The Town of Raynham is currently conducting a survey to determine present and future needs of the Town in order to plan how to meet those needs in a way that best serves the community. Thinking about the future is always a good thing and having a plan for the future is an even better thing, for as Benjamin Franklin supposedly once said, “If you fail to plan, you are planning to fail.”
The Town survey has prompted me to think about the future – especially about the future of the public library in Raynham. I’d like to share some of my thoughts with you.
A library is a center of any community. It’s a place to learn, explore, discover, gather and connect. It reflects community values, plays an important role in shaping civic identity, enriches lives and helps attract young families to the town. It’s a valuable and valued service to the community.
Let’s take a look at the library at the center of Raynham.
The Cape-style building is often described as “quaint,” even though the stairs at entry level present a problem for many of our older and younger users. The building was built in 1949 and last expanded in 1991 – some 27 years ago. At 6,200 square feet, it’s the third smallest library building of the fifty Massachusetts communities serving populations of 10,000 to 14,999. Only Acushnet and Hull have smaller buildings. The average size library in Raynham’s population group is 16,000 square feet.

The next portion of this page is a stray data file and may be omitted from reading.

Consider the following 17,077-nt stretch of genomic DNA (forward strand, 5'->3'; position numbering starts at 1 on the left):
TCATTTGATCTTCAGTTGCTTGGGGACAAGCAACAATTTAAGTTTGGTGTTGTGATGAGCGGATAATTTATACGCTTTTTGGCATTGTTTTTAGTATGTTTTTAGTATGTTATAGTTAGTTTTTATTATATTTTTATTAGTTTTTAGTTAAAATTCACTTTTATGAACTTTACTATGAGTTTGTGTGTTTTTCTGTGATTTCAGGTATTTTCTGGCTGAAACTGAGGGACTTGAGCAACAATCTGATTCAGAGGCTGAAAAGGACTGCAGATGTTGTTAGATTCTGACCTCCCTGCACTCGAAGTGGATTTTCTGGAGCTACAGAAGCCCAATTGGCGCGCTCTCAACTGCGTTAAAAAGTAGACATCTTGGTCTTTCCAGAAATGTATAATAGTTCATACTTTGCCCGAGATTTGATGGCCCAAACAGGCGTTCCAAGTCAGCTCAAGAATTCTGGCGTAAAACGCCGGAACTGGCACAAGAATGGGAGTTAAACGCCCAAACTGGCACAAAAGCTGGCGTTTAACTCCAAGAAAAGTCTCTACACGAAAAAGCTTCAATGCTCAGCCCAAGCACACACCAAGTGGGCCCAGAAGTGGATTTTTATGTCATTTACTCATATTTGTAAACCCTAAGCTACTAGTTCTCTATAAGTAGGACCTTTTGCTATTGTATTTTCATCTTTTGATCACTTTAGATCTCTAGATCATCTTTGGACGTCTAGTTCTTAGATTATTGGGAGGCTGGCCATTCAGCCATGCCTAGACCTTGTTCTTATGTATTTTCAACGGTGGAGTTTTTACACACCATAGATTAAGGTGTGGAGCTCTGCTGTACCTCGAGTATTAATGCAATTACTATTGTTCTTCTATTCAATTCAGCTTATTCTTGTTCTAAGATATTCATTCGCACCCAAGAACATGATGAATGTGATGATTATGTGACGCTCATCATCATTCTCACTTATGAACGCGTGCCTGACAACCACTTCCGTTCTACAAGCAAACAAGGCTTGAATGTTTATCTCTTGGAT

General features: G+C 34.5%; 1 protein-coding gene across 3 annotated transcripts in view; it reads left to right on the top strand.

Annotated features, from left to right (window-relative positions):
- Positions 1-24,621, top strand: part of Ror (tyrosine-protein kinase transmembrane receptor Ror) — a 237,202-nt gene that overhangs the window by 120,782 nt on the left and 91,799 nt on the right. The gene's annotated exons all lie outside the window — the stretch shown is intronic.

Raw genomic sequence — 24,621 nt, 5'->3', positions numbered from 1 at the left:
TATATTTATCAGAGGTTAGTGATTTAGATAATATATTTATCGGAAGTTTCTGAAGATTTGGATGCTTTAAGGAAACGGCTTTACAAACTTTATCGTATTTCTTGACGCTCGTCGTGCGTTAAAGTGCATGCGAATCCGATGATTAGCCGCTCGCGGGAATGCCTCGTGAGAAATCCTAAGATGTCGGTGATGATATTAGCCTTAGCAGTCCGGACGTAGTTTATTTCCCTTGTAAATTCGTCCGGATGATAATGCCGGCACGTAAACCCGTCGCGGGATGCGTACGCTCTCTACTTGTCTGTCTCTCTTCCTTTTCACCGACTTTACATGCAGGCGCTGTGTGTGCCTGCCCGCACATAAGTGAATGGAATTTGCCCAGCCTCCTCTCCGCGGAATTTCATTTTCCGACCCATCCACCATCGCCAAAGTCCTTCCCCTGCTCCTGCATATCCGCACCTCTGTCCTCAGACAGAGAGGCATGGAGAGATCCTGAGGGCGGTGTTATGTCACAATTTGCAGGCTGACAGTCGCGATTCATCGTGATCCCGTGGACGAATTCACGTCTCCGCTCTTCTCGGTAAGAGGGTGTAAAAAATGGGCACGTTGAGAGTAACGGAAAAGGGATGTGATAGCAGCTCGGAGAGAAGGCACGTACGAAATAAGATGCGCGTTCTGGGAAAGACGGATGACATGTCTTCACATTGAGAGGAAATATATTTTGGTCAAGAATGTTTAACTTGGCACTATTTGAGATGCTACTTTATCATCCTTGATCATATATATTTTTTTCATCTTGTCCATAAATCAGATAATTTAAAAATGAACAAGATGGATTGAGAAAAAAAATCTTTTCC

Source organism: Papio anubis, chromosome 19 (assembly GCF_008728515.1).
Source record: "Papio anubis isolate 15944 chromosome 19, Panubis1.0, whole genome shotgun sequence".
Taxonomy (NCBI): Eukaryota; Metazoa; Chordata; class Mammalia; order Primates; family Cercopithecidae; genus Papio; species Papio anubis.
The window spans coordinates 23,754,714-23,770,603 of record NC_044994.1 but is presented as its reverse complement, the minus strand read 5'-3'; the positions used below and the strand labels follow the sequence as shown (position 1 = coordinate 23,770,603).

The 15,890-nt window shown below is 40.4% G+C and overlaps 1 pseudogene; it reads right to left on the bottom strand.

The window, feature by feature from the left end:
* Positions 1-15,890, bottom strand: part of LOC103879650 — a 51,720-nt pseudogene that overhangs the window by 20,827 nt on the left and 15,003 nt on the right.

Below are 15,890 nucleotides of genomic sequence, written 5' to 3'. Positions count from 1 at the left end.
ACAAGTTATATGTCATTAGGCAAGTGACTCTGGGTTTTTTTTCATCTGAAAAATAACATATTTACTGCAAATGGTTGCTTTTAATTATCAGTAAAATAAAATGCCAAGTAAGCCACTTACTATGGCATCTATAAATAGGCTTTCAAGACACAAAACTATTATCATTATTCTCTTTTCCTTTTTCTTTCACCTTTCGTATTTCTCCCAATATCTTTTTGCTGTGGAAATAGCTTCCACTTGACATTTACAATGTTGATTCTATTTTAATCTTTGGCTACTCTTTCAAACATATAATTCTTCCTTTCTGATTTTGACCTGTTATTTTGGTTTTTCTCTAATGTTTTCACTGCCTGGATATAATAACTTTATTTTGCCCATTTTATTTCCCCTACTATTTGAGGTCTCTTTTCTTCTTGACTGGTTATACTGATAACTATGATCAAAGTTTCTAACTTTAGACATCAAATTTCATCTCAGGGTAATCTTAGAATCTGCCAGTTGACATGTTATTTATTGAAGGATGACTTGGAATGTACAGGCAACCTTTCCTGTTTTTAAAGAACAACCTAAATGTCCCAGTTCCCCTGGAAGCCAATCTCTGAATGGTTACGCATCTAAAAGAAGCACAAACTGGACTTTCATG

Square footage is important because it determines both the size of the collection and the types of services the library is able to provide. The size of the Raynham library means there isn’t enough space for the children’s collection and programming, public meetings, library programming, modern technology services, teen collections and space, private study space, comfortable seating and leisure reading space, staff work areas, storage areas and shelving – especially shelving. Shelving is needed for the fiction and non-fiction collections, juvenile books and easy readers, teen books, DVDs, compact discs, large print books, and audiobooks. The size of the Raynham building severely limits what we can provide in both collections and services for the community.
Of great concern is the parking lot. It has too few spaces, is often full and is dangerous for pedestrians – especially small children. For many library events, the full parking lot actually prevents people from stopping at the library. The footprint of the building, the size of the lot and the proximity to wetlands prevent an increase in parking spaces as well as any further additions to the building.
How will the library meet future needs of the community when it is not adequate to meet current needs? I encourage you to think about this question as you respond to the Town survey.